• Valero Energy and Darling Ingredients are launching the first renewable gasoil plant in Texas, focusing on producing renewable diesel and naphtha
  • In the UK, Essar Oil’s Stanlow refinery aims to increase its diet of US crude from a current 35% to 40%, leveraging on cheaper American oil
  • The after-effects of Russia’s contaminated crude through the Druzhba pipeline continues as Total issues a tender to sell 1.3 million barrels of tainted Ural crude through Rotterdam after failing to process it

Natural Gas/LNG

  • Poland has won a ruling from the EU courts to reduce Russian control over the key EU Opal pipeline that carries Russian gas from the Nord Stream link to Germany, preventing Gazprom from using most of Opal capacity in a bit to increase energy security for Eastern European countries
  • Vitol and Mozambique’s state player ENH have set up a new joint venture in Singapore to capitalise on trading opportunities for LNG, LPG, and condensate
  • Australia’s Liquefied Natural Gas Ltd and Delta Offshore Energy will supply gas from the Magnolia fields to an LNG-to-power project in Bac Lieu, Vietnam
  • Eni’s Baltim South West gas field offshore Egypt has started up production, only 3 years after discovery, producing an initial 100 mscf/d of gas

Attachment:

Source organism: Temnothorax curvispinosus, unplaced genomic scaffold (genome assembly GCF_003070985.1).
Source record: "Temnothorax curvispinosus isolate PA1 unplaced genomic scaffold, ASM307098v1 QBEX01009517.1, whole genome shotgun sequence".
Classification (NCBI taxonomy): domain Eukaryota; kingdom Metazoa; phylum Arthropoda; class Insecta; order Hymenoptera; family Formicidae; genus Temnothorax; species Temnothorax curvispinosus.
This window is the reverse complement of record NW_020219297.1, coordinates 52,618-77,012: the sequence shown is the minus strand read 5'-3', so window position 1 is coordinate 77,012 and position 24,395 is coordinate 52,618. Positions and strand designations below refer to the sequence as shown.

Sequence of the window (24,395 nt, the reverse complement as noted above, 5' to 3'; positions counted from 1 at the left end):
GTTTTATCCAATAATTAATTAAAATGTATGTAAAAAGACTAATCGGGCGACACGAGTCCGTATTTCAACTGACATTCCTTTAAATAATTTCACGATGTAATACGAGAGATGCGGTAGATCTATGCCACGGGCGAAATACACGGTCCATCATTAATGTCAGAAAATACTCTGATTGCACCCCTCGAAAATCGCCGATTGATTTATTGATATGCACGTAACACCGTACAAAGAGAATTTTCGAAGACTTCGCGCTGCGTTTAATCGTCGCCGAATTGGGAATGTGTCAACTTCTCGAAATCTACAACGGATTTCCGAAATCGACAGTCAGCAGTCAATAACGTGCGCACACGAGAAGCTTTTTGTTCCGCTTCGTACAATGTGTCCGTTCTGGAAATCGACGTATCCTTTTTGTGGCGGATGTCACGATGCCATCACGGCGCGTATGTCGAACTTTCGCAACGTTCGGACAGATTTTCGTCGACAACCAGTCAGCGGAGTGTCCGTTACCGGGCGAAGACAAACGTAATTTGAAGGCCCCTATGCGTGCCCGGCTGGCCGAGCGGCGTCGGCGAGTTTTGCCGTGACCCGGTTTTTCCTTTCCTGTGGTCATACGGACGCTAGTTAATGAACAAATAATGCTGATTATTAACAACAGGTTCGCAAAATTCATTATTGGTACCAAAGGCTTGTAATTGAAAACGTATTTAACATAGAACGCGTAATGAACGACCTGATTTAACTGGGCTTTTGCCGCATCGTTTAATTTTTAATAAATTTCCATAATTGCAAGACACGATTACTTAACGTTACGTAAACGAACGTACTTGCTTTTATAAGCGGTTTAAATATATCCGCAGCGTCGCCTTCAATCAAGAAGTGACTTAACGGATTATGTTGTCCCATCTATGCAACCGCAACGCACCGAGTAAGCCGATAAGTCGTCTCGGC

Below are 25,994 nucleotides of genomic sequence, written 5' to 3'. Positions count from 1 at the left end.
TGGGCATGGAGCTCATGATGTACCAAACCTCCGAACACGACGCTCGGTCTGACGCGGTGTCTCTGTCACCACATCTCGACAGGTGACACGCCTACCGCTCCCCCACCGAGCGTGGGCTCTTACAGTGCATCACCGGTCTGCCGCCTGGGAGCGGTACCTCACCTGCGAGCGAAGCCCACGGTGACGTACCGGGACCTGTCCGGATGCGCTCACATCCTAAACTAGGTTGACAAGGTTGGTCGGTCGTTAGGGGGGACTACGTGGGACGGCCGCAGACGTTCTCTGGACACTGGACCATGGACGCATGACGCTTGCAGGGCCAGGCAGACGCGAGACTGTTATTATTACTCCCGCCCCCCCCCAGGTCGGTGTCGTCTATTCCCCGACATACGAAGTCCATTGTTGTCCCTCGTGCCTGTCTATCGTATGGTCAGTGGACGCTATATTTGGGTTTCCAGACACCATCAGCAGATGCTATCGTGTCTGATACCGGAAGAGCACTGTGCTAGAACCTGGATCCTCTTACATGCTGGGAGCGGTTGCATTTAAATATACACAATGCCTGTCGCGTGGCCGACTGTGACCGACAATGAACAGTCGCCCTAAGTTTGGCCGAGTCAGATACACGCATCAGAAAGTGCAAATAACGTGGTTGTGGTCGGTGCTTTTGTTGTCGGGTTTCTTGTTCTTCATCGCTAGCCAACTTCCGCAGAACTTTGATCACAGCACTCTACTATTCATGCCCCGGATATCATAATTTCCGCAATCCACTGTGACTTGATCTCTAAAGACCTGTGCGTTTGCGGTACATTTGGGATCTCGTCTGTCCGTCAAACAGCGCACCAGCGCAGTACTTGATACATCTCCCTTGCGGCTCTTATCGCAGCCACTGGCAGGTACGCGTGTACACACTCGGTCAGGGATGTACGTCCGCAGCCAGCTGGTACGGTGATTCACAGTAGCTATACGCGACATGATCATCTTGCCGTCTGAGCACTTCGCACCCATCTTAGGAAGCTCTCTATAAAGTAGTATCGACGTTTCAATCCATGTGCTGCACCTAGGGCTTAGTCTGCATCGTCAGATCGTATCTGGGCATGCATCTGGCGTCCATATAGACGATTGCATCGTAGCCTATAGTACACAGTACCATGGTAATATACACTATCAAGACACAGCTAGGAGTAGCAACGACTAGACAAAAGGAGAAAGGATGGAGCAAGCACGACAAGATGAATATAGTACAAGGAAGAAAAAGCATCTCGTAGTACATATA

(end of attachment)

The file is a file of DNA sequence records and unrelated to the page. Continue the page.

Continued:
• US gas player Sempra is looking to take FID on its Energia Costa Azul LNG project in Mexico’s Baja California region by the end of 2019
  • Egypt has announced that it expects to receive first natural gas from Israel by end-2019 through the East Mediterranean Gas pipeline, with initial supplies of 200 mscf/d that will rise to 500 mscf/d by 2020
  • The Independence floating LNG terminal in Lithuania – built to reduce the Baltic region’s dependence on Russian gas – is set to receive its first-ever cargo from Siberia, likely from Novatek’s LNG projects in Yamal
September, 20 2019
Financial Review: Second-Quarter 2019
Key findings
  • Brent crude oil daily average prices were 9% lower in second-quarter 2019 than in second-quarter 2018 and averaged $68 per barrel
  • The 117 companies in this study increased their combined liquids production 4.6% in second-quarter 2019 from second-quarter 2018, and their natural gas production increased 5.0% during the same period
  • Nearly half of the companies were free cash flow positive—that is, they generated more cash from operations than their capital expenditures
  • Dividends plus share repurchases were nearly one-third of cash from operations, slightly lower than the six-year high set in first-quarter 2019

Distributions to shareholders via dividends and share repurchases amounted to nearly 33% of cash from operations


See entire second-quarter review

September, 20 2019